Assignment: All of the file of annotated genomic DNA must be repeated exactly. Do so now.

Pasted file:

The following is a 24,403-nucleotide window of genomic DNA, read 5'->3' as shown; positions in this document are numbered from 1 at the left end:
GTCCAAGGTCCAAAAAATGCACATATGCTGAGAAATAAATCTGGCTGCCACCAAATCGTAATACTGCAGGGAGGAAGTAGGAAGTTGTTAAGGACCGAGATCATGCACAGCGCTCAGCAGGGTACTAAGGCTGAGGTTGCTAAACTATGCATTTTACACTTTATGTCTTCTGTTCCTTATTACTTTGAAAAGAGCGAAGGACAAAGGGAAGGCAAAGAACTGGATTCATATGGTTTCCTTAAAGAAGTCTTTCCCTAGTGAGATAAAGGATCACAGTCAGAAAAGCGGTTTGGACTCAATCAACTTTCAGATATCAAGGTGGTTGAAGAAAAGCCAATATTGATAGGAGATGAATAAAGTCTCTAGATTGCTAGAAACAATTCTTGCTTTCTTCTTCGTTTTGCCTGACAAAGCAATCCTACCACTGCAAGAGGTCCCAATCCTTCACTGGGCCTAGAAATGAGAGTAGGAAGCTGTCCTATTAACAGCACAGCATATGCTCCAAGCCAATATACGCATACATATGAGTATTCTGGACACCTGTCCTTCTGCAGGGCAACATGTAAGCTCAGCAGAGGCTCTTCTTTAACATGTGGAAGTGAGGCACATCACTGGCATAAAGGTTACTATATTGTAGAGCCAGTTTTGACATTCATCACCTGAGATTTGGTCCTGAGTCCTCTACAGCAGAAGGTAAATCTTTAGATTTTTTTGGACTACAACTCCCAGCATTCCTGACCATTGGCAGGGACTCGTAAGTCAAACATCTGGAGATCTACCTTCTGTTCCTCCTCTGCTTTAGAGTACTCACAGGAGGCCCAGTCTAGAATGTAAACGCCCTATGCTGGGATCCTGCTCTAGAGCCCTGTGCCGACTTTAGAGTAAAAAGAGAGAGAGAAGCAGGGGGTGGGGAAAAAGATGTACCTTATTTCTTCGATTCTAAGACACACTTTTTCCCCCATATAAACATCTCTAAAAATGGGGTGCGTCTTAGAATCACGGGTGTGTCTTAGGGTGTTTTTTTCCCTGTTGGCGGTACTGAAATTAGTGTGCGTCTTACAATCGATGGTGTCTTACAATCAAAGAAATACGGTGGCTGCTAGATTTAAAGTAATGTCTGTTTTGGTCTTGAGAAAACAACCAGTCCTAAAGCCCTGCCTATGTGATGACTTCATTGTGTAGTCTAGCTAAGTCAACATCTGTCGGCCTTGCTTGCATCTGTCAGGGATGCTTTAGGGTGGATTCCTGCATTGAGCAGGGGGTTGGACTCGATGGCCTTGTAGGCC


The following is a 24,403-nucleotide window of genomic DNA, read 5'->3' as shown; positions in this document are numbered from 1 at the left end:
GTCCAAGGTCCAAAAAATGCACATATGCTGAGAAATAAATCTGGCTGCCACCAAATCGTAATACTGCAGGGAGGAAGTAGGAAGTTGTTAAGGACCGAGATCATGCACAGCGCTCAGCAGGGTACTAAGGCTGAGGTTGCTAAACTATGCATTTTACACTTTATGTCTTCTGTTCCTTATTACTTTGAAAAGAGCGAAGGACAAAGGGAAGGCAAAGAACTGGATTCATATGGTTTCCTTAAAGAAGTCTTTCCCTAGTGAGATAAAGGATCACAGTCAGAAAAGCGGTTTGGACTCAATCAACTTTCAGATATCAAGGTGGTTGAAGAAAAGCCAATATTGATAGGAGATGAATAAAGTCTCTAGATTGCTAGAAACAATTCTTGCTTTCTTCTTCGTTTTGCCTGACAAAGCAATCCTACCACTGCAAGAGGTCCCAATCCTTCACTGGGCCTAGAAATGAGAGTAGGAAGCTGTCCTATTAACAGCACAGCATATGCTCCAAGCCAATATACGCATACATATGAGTATTCTGGACACCTGTCCTTCTGCAGGGCAACATGTAAGCTCAGCAGAGGCTCTTCTTTAACATGTGGAAGTGAGGCACATCACTGGCATAAAGGTTACTATATTGTAGAGCCAGTTTTGACATTCATCACCTGAGATTTGGTCCTGAGTCCTCTACAGCAGAAGGTAAATCTTTAGATTTTTTTGGACTACAACTCCCAGCATTCCTGACCATTGGCAGGGACTCGTAAGTCAAACATCTGGAGATCTACCTTCTGTTCCTCCTCTGCTTTAGAGTACTCACAGGAGGCCCAGTCTAGAATGTAAACGCCCTATGCTGGGATCCTGCTCTAGAGCCCTGTGCCGACTTTAGAGTAAAAAGAGAGAGAGAAGCAGGGGGTGGGGAAAAAGATGTACCTTATTTCTTCGATTCTAAGACACACTTTTTCCCCCATATAAACATCTCTAAAAATGGGGTGCGTCTTAGAATCACGGGTGTGTCTTAGGGTGTTTTTTTCCCTGTTGGCGGTACTGAAATTAGTGTGCGTCTTACAATCGATGGTGTCTTACAATCAAAGAAATACGGTGGCTGCTAGATTTAAAGTAATGTCTGTTTTGGTCTTGAGAAAACAACCAGTCCTAAAGCCCTGCCTATGTGATGACTTCATTGTGTAGTCTAGCTAAGTCAACATCTGTCGGCCTTGCTTGCATCTGTCAGGGATGCTTTAGGGTGGATTCCTGCATTGAGCAGGGGGTTGGACTCGATGGCCTTGTAGGCC